The learning environment is formal, and is an hour-long weekly seminar held during lunchtime. In normal circumstances the seminar would be held in-person and via videoconference for those who can only attend online. In exceptional circumstances, such as severe weather or the need for social distancing, the seminar becomes an online only event. The seminars are arranged and scheduled by a CLE coordinator employed by the bar association. The seminars are recorded and made available for viewing by bar association members.

For presentations delivered in-person, the presentation will be pre-loaded onto a computer in the bar association conference room. For presentations delivered via videoconference, the presenter will need to use a computer that has a web camera, microphone and speakers, and they will be required to share their screen.

Since the concept of Legal Rounds and PBL may be one that is unfamiliar to CLE coordinators, the designers will work with the coordinators to develop schedules, lists of topics, and create a demonstration talk to help them understand how the formula works in practice.

The designers will also be available to help selected speakers use the Legal Rounds formula to create a presentation, and help them determine the best way to deliver their talk and engage with the audience.

Instructional Products

The CLE coordinator will provide each speaker with a generic PowerPoint template with bar association branding, along with instructions on using the Legal Rounds formula.

The week before they are due to present, the speaker is to return their finished presentation to the CLE coordinator, who will check it for spelling and formatting errors, as well as making sure there are no problems with any embedded images, videos, or audio.

Instructional Methods

Each seminar has one or two speakers who present hypothetical legal cases (hypos) based on the Legal Rounds formula provided to them by a CLE Coordinator from the bar association. We have decided to use hypothetical cases as opposed to real cases for a few reasons. First, there may be issues of client confidentiality in using real cases, especially ones with unusual or distinct circumstances. Secondly, using an ongoing case may possibly cause bias in any attending attorney or judge who may be associated with the case. Last, due to the nature of legal cases, they may not have an open-and-shut resolution that corresponds exactly to a medical diagnosis.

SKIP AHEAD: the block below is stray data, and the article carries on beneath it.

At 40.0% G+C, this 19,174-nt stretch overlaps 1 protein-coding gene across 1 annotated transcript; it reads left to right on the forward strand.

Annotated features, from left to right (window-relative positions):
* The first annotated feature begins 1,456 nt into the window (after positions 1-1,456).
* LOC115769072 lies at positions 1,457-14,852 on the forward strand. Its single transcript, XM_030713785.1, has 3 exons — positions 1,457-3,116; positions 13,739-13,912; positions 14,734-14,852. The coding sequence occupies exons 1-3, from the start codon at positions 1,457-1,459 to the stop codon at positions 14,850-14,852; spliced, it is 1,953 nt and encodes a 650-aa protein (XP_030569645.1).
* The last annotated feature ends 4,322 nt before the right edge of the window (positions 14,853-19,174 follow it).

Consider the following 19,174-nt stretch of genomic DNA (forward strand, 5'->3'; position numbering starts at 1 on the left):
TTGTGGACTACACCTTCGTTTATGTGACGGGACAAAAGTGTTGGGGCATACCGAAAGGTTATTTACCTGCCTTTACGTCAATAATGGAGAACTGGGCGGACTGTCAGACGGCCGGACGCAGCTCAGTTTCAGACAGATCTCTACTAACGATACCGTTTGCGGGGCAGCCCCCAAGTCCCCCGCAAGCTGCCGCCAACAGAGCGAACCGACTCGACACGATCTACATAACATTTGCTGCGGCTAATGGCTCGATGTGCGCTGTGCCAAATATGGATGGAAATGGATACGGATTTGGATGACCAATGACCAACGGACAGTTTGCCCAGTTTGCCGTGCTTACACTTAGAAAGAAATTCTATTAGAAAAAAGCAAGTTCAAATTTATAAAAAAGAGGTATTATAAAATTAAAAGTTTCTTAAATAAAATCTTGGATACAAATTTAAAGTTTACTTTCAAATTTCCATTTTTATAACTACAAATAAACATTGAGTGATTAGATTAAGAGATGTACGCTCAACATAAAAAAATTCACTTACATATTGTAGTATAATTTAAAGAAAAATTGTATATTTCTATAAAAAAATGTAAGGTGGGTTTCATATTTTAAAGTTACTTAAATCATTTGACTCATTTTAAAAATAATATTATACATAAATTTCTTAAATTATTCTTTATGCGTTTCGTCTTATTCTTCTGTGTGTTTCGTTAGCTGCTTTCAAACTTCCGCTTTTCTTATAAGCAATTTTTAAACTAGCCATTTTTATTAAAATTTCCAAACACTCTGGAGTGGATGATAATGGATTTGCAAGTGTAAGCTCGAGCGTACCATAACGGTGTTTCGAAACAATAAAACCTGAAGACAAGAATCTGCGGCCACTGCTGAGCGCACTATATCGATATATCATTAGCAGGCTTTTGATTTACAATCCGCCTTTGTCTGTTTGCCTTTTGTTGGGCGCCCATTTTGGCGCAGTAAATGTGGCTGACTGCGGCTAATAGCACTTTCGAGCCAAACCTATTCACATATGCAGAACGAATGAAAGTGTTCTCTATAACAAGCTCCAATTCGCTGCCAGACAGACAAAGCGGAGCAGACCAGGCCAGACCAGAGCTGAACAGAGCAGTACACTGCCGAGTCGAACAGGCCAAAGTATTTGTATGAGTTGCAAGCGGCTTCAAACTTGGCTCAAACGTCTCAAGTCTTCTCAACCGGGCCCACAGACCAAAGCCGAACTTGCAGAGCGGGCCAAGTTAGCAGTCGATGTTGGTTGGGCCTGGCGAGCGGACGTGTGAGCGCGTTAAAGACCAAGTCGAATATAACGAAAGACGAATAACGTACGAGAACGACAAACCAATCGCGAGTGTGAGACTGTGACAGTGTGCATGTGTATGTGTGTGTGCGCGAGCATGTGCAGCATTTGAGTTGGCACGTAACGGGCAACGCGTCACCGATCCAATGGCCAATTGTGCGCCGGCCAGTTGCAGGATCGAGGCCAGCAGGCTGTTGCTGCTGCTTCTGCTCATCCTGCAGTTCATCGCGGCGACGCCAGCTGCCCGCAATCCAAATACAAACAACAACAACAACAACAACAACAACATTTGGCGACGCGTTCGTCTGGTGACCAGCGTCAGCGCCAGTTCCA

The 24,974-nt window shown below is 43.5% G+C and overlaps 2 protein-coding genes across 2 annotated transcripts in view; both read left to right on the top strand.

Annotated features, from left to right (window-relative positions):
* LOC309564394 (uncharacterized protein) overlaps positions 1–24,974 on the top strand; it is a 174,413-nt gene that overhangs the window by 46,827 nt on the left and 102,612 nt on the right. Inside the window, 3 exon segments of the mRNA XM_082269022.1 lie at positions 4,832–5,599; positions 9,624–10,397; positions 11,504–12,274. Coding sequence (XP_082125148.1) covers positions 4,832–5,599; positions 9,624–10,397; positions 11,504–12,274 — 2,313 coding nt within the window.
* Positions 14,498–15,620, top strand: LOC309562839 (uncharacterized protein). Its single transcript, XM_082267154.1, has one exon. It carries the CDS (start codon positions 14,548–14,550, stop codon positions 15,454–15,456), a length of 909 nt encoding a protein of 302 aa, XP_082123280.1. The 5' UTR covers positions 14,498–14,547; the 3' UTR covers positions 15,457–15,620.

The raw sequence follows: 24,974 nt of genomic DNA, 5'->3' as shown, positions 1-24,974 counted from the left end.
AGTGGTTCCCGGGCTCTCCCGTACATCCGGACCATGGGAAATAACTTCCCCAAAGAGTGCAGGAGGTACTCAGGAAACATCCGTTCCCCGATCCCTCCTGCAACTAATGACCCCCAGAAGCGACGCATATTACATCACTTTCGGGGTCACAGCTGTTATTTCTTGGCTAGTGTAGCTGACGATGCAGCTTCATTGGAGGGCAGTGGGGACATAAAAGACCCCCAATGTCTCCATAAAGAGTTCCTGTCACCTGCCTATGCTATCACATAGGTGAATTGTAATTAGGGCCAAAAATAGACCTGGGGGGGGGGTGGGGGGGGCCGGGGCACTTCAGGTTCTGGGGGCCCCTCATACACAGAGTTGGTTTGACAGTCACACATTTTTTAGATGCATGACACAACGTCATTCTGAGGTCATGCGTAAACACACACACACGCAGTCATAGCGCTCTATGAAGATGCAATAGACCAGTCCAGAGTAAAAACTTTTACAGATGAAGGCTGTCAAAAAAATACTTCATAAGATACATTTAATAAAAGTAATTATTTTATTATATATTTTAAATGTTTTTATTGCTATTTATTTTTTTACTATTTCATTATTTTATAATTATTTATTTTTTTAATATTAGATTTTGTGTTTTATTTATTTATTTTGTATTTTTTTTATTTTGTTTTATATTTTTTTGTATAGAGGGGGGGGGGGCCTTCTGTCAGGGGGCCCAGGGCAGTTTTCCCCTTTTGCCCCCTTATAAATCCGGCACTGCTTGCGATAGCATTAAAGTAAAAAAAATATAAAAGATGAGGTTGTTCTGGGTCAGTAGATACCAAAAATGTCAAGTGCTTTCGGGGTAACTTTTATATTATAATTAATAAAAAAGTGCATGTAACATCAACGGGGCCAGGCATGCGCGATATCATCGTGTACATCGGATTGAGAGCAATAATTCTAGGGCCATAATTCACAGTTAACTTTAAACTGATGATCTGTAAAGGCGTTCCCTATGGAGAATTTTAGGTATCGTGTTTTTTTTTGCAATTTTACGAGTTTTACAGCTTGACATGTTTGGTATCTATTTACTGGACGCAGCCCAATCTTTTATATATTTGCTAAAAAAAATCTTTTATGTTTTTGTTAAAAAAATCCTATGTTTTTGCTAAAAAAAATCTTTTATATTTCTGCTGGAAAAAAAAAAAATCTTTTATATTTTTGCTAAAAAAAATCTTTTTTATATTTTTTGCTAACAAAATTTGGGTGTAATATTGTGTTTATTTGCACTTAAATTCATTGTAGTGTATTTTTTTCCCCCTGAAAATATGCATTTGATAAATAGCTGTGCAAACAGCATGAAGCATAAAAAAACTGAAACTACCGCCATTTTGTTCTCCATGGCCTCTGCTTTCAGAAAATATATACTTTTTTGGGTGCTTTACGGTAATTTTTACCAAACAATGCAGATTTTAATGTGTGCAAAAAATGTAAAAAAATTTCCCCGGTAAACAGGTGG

Presenters are instructed to consult real cases to make the hypothetical case as realistic as possible, including the addition of details that may or may not be directly germane to the true root issue of the case. This is to help learners practice their problem-solving skills and move away from the kind of pre-selected, artificially streamlined test cases often used in legal education that only include relevant information and have clear lines for research.

The type of legal case used is left up to the presenter, but the association may seek out presenters with certain expertise and ask them to speak on a particular topic.